The Andalusian countryside: "Drought can cause the loss of more than 120,000 jobs."

Several institutions, universities, and private entities have been analyzing in recent weeks how the already indisputable and undeniable drought affecting Andalusia can impact the region's economy.

According to BBVA, the drought has caused and will cause the destruction of up to 35,000 jobs in the agricultural sector between 2021 and 2023, and the Andalusian economy will grow less than the Spanish economy in 2022 and 2023 due to its effects.

These data are already quite revealing for their negative impact, which, however, for the main agricultural organizations in Andalusia, may fall "short."

"A report from Loyola University speaks of a 7% impact on GDP. To give us an idea, during COVID, there was an 11% drop. This report speaks of a loss of over 120,000 jobs," warned Félix García de Leyaristy, the general director of Asaja Andalucía, during his appearance on the program 7 Economía, which airs on Sundays on 7TV Andalucía.

For his part, Roque García, deputy general secretary for Rural Development and Water at UPA, described the desolate landscape that Andalusian farmers are facing at the moment. "We are coming out of an economic crisis, a pandemic in which we have been the ones who have kept food supplies going, with an increase in costs that we have not been able to pass on to our products, and now, on top of all that, we have the aftershocks of the drought, in which we are not having a good season, and we have no prospects for a good season next year, which leads us to a dead end," he summarized.

Criticism of all governments

During the program, which was exclusively devoted to the effects of the drought on the Andalusian countryside, the agricultural organizations expressed their dissatisfaction with the management of this environmental and economic catastrophe by both the central government and the Junta de Andalucía.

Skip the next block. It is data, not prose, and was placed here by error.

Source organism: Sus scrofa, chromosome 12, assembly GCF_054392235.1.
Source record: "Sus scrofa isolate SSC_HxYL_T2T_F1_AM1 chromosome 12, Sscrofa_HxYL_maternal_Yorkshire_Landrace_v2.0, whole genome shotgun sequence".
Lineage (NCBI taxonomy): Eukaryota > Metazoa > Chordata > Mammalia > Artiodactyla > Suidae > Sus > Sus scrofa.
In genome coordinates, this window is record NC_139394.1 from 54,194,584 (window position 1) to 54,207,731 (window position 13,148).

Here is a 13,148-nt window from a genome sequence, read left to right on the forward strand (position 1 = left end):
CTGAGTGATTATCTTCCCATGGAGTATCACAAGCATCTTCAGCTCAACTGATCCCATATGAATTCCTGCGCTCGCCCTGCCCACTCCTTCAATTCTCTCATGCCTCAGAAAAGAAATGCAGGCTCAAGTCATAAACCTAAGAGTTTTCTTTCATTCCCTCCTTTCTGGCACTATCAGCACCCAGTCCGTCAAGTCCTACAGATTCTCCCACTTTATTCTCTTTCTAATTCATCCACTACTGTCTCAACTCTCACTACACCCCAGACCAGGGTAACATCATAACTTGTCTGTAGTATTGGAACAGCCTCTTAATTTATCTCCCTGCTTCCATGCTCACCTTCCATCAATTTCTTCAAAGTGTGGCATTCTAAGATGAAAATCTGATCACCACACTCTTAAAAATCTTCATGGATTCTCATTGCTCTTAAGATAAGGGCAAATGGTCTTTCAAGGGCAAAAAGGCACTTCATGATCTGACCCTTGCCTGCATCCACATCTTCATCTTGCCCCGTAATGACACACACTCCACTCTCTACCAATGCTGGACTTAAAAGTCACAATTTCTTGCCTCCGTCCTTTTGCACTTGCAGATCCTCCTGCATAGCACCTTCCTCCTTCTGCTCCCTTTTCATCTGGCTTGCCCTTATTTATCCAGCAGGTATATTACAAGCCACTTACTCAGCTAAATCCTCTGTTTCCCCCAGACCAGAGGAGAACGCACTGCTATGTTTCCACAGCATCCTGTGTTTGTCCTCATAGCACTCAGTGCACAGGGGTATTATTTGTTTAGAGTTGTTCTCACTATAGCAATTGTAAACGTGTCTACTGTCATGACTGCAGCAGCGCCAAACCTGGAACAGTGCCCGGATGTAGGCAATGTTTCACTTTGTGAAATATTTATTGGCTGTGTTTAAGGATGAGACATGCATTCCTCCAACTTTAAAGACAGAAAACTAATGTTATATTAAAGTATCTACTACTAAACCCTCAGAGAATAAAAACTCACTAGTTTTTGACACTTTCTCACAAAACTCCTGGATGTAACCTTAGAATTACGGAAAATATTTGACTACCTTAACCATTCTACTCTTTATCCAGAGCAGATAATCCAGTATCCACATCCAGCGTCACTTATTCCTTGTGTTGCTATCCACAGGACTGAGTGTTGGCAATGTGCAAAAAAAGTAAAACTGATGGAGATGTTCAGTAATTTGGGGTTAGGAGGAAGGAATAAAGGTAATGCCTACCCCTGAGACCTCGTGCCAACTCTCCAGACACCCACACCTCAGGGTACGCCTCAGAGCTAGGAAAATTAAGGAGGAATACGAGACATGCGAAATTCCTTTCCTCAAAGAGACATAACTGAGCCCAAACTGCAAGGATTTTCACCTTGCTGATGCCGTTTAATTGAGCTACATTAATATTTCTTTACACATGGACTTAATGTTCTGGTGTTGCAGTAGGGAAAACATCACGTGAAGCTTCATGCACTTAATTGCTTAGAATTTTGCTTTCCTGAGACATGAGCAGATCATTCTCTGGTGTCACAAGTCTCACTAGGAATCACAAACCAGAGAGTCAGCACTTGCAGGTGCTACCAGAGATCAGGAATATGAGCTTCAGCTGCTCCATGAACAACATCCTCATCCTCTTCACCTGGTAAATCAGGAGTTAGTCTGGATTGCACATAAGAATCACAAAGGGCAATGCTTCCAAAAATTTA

The organizations demanded that they stop their "squabbles" and reach agreements that allow for the necessary investments to make better use of the little rainfall in the coming years, which will be marked by climate change.

Likewise, the agricultural organizations insisted that the high inflation affecting the food sector is not the farmers' fault. "It must be made clear that the farmer is not the one setting the prices. We only try to set margins that allow us to live, and often we even have to sell at a loss," said Ramón García, general secretary of COAG Sevilla.

Animal slaughter

Livestock is also not immune to the harmful effects of the drought. The representatives of the agricultural organizations pointed out that farmers are having to make the "tough" and "drastic" decision to slaughter animals.

This situation already began to emerge with the pandemic. "Crops dry up, and there is nothing we can do. But with animals, we have to feed and water them every day. We cannot afford to feed the animals only with feed, which is very expensive. All these factors make it impossible to have even minimal profitability, and the only way left is to slaughter cows or goats," explained De Leyaristy.